Are divergent views about politics something we should be concerned about? A new thought-provoking production asks big questions as we talk to the playwright…
By Suman Bhuchar
IN A CLIMATE of polarised cultural wars, this timely play, produced by Kali Theatre, explores whether it’s better to speak out or stay silent.
Kali Theatre has also just announced that the internationally acclaimed novelist, Kamila Shamsie is the new patron for the company that celebrates the voices of South Asian women writers across the UK and beyond.
‘Phantasmagoria’ was presented as part of a showcase festival of International Plays held at Tara Theatre in March and has since evolved into a full production, through the support of National Theatre Studio’s Generate Programme. (See link below).
After a short run in Coventry and Newcastle, the show is due to have its official opening at the Southwark Playhouse today. (November 6).
Set in an imagined location in the not too distant future, ‘Phantasmagoria’ has four protagonists who come together to debate opposing politics and how social media can be manipulated to present a perspective.
However, what they don’t contend with is the power of nature – an external element into their discourse – on their politics.
Helena Bell, artistic director of Kali Theatre, explained that “it feels crucial for companies like Kali to contribute to discussions around pressing global issues”.
The minute I read this compelling play, I knew Kali had to programme it, she said. “It really speaks to the zeitgeist, asking serious political questions but delivered with a deft grace.”
Shortlisted for The Hindu* media Playwright Award 2019, and described as a “psychological horror”, the play blurs the boundaries between reality and the natural world.
Briefly, the plot is that a social activist and a seasoned politician are about to have a debate, in an isolated house in the forest.
Surrounded by the eerie outside world of nature, storms and rain intrude into their deliberations creating an atmosphere of growing paranoia where everything is not what it appears and the outcome of events is unpredictable.
It features a cast of four actors: Anthony Bunsee; Ulrika Krishnamurti, Hussina Raja and Tania Rodrigues and is directed by Jo Tyabji, who also managed the staged reading.
www.asianculturevulture.com caught up with the playwright, Deepika Arwind to discover a bit more about the show.
“We assume humans are at the centre of the world, and we’re at the top level in ecology.
“The natural world defines the way we live and the play speaks to bring the outside world inside.
“It uses that to portray the things that we cannot understand and we don’t have a grasp on and that we continue to seek a grasp on – and are often left with no answers.”
Arwind is a theatremaker, playwright and performer based out of Bengaluru (Bangalore), India.
She is the artistic director of The Lost Post Initiative (TLPI), a theatre and performing arts collective that works with diverse artists, largely around gender and women on stage.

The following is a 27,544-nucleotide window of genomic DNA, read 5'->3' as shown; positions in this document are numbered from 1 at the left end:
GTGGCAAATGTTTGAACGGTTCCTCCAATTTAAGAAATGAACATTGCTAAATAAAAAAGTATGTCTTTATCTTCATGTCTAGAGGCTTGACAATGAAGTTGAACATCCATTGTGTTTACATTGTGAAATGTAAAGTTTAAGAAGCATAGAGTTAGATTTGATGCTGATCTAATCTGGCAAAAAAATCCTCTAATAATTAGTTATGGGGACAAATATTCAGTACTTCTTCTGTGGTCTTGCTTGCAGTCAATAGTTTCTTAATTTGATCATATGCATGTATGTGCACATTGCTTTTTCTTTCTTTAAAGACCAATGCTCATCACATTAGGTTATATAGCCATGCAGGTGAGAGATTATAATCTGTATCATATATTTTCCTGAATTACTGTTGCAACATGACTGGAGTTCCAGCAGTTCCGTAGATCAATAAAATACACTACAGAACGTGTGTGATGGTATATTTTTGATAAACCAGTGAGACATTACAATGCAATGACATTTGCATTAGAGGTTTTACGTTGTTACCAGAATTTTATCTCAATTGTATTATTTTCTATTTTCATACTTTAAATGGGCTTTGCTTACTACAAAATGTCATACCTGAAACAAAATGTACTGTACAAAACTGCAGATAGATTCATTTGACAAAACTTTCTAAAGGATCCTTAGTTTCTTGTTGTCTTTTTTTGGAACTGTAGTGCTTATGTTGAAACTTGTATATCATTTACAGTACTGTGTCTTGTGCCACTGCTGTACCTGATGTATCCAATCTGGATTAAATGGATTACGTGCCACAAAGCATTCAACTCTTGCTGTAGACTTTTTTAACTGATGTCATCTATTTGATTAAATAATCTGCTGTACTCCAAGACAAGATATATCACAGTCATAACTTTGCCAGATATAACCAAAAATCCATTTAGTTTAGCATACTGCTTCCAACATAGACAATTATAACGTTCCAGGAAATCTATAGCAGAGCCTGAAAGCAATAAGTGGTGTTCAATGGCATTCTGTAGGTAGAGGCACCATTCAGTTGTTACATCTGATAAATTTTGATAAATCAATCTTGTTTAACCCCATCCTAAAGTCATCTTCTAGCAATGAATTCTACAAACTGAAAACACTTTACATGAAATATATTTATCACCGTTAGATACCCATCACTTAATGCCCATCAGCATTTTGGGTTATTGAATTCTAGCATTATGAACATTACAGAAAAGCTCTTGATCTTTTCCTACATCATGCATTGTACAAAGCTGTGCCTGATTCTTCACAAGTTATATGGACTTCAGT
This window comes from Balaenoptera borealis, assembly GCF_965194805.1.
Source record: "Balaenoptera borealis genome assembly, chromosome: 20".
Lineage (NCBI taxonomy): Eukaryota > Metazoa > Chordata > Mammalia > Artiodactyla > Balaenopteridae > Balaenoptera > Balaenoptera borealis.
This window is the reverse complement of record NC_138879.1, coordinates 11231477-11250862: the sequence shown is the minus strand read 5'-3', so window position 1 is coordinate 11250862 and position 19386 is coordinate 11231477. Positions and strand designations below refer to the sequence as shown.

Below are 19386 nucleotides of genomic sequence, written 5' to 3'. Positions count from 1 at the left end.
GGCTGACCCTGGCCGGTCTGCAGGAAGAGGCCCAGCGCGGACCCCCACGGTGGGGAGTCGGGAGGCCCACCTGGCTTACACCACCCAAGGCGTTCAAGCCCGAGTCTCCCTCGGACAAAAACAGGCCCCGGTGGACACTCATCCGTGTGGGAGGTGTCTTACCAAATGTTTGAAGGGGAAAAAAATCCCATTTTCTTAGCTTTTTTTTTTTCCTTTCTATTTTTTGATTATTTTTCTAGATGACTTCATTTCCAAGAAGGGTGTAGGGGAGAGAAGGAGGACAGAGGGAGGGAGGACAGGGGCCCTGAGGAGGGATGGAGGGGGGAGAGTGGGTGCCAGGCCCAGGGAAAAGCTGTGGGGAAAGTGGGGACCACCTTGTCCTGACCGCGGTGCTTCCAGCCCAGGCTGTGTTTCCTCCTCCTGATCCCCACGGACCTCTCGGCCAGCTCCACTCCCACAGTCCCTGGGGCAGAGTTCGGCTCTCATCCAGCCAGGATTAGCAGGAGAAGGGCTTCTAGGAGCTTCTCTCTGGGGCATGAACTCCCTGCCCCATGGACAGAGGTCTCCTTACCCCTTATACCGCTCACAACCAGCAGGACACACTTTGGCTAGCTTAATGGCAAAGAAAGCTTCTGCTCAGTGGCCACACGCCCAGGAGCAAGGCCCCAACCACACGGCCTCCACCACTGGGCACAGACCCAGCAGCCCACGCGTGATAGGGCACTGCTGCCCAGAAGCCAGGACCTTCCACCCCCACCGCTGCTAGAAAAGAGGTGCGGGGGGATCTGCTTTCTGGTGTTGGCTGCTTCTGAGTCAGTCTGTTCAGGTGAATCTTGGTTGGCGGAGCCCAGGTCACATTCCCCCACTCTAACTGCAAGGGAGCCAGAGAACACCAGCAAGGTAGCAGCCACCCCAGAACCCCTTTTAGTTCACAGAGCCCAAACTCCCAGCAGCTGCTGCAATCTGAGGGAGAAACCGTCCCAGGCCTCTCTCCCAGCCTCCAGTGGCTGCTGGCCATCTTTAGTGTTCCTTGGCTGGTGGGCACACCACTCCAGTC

She has been making theatre for over 15 years and is currently a resident fellow at the Akademie Schloss Solitude in Stuttgart, Germany.
She has worked a lot in Europe and was recently a playwright-in-residence at Jagriti, part of The International Conference of Insecurity – collective of performers from eight countries based in Zurich (November to December 2022), Switzerland.
“This is a project about the precocity of the world we live in uses the conference format and breaks it a bit to talk about vulnerability,” she explained.
She has also been playwright-in-residence for the Welt/Buehne season at the Residenztheater in Munich.
Arwind reveals that she was introduced to Kali by “a wonderful playwright called Gurpreet Kaur Bhatti who actually served as an inspiration to a previous work I had done back in India called, ‘I am not here an 8 Step Guide in how to censor women’s writing’”.
This is a part devised and part written dance theatre, and Arwind wrote to her to request if she could use Bhatti’s work, ‘Behzti’ as a stepping off point for a wider discussion about women and women’s writing from a history of literature onwards.
The final show was due to travel and open at the Singapore Fringe Festival in January 2021 but as the pandemic was still around, this did not take place, but it was performed on video.
However, it did lead to Bhatti introducing Arwind to Kali theatre, and the rest is history.
‘Phantasmagoria’ is an engrossing show and allows audiences into a variety of perspectives.
Arwind hopes that audiences are able to think about the person they disagree with the most – and what that distance between them is and that person – and what it might take to bridge that distance.
Top picture: Bunsee, Tania Rodrigues: Krishnamurti and Raja
All pictures except where indicated – Courtesy of ©Kali Theatre/Nicola Young
National Theatre Generate Programme – https://www.nationaltheatre.org.uk/about-us/theatre-makers/new-work/
*The Hindu is an English language daily newspaper based in Chennai – second most circulated paper in India.
‘Phantasmagoria’ by Deepika Arwind, Southwark Playhouse Borough, 77-85 Newington Causeway, London, SE1 6BD
From (November 1) – 25 – see listings for matinee and evening shows…
More info/booking: https://southwarkplayhouse.co.uk/productions/phantasmagoria/
Tel no: 020 7407 0234
Show runs time 90 mins – no interval and no re-entry – age restriction 14+